The word rendered "temptations," says Alford, means "not only what we properly call temptations, but any kind of distresses which happen to us, from without or from within, which in God's purpose serve as trials of us." Matthew inculcates "a humble self-distrust and shrinking from such trials in the prospect"; James teaches that when they do providentially overtake us, we are to rejoice that even these things shall work together for our good.
"LEAD US NOT INTO TEMPTATION" IS COVERED FULLY IN MY STUDIES ON PRAYER ON THIS WEBSITE - Keith Hunt
Not to be retained.
If thou wilt be perfect, go and sell that thou hast, and give to the poor, and thou shalt have treasure in heaven.
As many as were possessors of lands or houses sold them, and brought the prices of the things that were sold, and laid them down at the apostles' feet.
They that will be rich fall into temptation and a snare, and into many foolish and hurtful lusts, which drown men in destruction and perdition. For the love of money is the root of all evil.
1 Timothy 6:9-10
May be retained.
Charge them that are rich in this world, that they be not high-minded, nor trust in uncertain riches. . . . That they do good, that they be rich in good works, ready to distribute, willing to communicate.
1 Timothy 6:17-18
The young ruler's was an exceptional case. His "great possessions" were his idol; love of money was his great sin. Jesus shaped the injunction to meet this special case; aiming, as always, at the besetting sin of the individual. The only legitimate inference is that every sin, even the most cherished, must be given up, if we would be disciples of Christ.
Of the example in Acts, Alford says that it was a voluntary one, was enforced nowhere by any rule, and that it prevailed only at Jerusalem. Hackett: "The community of goods, as it existed in the church at Jerusalem, was purely a voluntary thing, and not required by the apostles."
Not those who "are rich," but those who "will 69 be rich," those who make riches the great object of life, are admonished by the apostle in 1 Timothy 6. The excessive love, rather than the mere possession, of wealth, is the object of reprimand. The Bible forbids neither the acquisition nor the possession of wealth, provided we hold it as God's stewards, and use it for his glory.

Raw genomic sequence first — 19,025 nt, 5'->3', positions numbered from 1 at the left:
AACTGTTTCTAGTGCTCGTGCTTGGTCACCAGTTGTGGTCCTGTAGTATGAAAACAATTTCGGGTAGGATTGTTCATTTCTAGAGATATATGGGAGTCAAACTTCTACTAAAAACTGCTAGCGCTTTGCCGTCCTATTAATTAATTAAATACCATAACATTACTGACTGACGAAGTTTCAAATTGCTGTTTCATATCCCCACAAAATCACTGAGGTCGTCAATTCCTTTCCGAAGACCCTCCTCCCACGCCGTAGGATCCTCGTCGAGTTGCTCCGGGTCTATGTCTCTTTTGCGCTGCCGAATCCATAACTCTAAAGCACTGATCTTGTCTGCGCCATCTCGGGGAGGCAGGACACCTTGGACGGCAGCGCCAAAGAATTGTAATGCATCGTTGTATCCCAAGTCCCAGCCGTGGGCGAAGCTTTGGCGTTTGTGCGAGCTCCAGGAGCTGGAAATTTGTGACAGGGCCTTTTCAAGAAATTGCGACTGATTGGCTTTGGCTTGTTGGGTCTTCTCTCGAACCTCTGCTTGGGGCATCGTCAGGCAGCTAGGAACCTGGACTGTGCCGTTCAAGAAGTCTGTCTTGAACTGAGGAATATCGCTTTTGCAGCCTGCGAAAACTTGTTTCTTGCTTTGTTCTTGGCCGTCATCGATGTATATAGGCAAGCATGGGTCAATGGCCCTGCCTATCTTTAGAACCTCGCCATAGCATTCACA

69 Alford brings out the force of the original word, thus: "They who wish to berich."
For in much wisdom is much grief: and
he that increaseth knowledge increas-
As it happeneth to the fool, so it hap-
peneth even to me; and why was I then
For what hath the wise more than the
This wisdom descendeth not from
above, but is earthly, sensual, devilish.
Of great value.
Wisdom excelleth folly, as far as light
Happy is the man that findeth wisdom,
and the man that getteth understanding....
She is more precious than rubies:
and all the things thou canst desire are
not to be compared unto her.
The wisdom that is from above is first
pure, then peaceable, . . . full of mercy
and good fruits.
The term "wisdom" is applied, in the scriptures, to at least three things: 1. Worldly craft, cunning, or policy; 2. Mere human knowledge or learning; 3. Enlightened piety. The first is always disapproved; the second, having in itself no moral quality, is not condemned save when it usurps the place of the third kind, or enlightened piety. The latter is invariably commended. In the case before us ethical wisdom is contrasted with carnal wisdom.
CERTAINLY KNOWLEDGE AND WISDOM OF THIS WORLD BRINGS ALSO GRIEF. IF YOU KNOW ABOUT THE THINGS THAT SADLY GO ON IN THE WORLD, THAT BRINGS SORROW AND PAIN AND SUFFERING, YOU ARE PARTAKERS OF THE SADNESS. THOSE WHO WORK DIRECTLY IN JOBS TO DO WITH ACCIDENTS, STARVATION, PLAGUES, SEE AND KNOW MORE SORROW THAN THOSE OF US WHO SEE NONE OR VERY VERY LITTLE OF THESE SORROWS OF THE WORLD.
AND THERE IS A WORLDLY WISDOM THAT LEADS TO PRIDE, AND DECEPTION FROM THE TRUTHS OF GOD.
WISDOM THAT IS FROM GOD IS TRULY LIKE PEARS OF GREAT PRICE, AND MORE PRECIOUS THAN RUBIES, AND ALL THE GOLD IN THE WORLD; IT DOES INDEED GIVE PEACE, MERCY, GOOD FRUITS, AND INHERITANCE IN THE KINGDOM OF GOD - Keith Hunt